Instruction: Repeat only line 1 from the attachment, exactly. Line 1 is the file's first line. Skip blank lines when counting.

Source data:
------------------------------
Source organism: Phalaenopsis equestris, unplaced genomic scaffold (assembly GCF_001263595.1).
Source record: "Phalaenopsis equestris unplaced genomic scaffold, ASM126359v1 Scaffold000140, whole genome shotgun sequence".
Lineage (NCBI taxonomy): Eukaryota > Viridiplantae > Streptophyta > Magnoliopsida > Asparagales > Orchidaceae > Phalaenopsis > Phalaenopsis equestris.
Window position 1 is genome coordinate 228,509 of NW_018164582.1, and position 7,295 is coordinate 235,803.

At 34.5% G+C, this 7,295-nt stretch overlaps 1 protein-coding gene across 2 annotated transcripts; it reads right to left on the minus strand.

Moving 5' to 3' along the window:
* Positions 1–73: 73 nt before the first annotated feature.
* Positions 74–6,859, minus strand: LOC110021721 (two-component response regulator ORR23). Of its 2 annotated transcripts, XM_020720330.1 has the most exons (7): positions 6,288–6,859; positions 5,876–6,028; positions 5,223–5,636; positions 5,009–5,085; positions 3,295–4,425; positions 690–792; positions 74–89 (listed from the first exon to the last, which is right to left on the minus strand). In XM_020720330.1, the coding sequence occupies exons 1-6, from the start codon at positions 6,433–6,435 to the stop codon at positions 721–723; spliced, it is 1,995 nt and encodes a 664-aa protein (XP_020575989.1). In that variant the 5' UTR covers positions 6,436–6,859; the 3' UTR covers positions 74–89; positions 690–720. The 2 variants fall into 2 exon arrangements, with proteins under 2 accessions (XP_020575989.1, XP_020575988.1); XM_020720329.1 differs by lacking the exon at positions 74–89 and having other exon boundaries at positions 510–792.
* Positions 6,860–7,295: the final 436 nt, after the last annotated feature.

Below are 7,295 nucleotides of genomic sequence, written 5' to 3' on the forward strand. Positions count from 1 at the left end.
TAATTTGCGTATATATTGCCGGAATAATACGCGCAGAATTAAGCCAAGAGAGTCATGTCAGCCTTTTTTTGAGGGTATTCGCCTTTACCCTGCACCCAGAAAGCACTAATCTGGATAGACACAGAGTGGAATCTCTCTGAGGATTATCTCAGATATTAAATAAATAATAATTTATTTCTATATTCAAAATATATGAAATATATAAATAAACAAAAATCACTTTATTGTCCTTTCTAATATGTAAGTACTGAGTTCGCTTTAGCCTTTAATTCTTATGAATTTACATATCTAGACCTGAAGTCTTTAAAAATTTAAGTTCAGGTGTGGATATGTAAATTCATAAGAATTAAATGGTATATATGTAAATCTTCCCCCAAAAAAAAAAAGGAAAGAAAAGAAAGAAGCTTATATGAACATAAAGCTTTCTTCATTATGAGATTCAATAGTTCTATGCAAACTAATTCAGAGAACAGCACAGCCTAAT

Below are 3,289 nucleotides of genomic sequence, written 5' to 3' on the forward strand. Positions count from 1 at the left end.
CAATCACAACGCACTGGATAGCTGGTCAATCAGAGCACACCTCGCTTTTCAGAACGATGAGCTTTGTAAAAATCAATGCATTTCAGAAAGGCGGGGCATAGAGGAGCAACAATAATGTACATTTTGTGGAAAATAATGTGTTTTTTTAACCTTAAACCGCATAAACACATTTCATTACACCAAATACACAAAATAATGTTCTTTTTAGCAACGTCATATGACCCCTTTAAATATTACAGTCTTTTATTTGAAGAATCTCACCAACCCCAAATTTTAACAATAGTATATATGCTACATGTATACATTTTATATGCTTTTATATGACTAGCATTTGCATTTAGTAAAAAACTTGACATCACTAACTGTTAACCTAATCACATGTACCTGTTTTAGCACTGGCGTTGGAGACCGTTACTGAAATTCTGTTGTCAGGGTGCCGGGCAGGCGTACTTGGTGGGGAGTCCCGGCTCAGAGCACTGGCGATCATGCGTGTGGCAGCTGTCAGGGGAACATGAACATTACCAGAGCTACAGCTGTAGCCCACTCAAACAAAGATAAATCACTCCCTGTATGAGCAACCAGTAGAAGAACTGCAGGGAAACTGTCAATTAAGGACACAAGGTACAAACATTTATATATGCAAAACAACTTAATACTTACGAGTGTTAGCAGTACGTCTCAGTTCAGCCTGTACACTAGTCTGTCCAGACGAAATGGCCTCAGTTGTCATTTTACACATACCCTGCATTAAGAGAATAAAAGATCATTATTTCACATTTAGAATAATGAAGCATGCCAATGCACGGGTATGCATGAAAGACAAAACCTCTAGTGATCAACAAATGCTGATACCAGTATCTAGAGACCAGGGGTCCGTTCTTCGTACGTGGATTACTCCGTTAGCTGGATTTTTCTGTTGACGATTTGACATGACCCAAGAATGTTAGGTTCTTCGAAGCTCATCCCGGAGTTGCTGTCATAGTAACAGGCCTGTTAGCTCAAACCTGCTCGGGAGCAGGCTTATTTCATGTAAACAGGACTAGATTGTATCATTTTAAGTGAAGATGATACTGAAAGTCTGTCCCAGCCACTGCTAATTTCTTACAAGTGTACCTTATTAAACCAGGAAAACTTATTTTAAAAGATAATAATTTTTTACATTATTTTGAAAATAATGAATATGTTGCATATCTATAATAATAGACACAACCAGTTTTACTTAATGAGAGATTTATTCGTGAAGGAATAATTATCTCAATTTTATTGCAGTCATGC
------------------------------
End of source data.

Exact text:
Source organism: Phalaenopsis equestris, unplaced genomic scaffold (assembly GCF_001263595.1).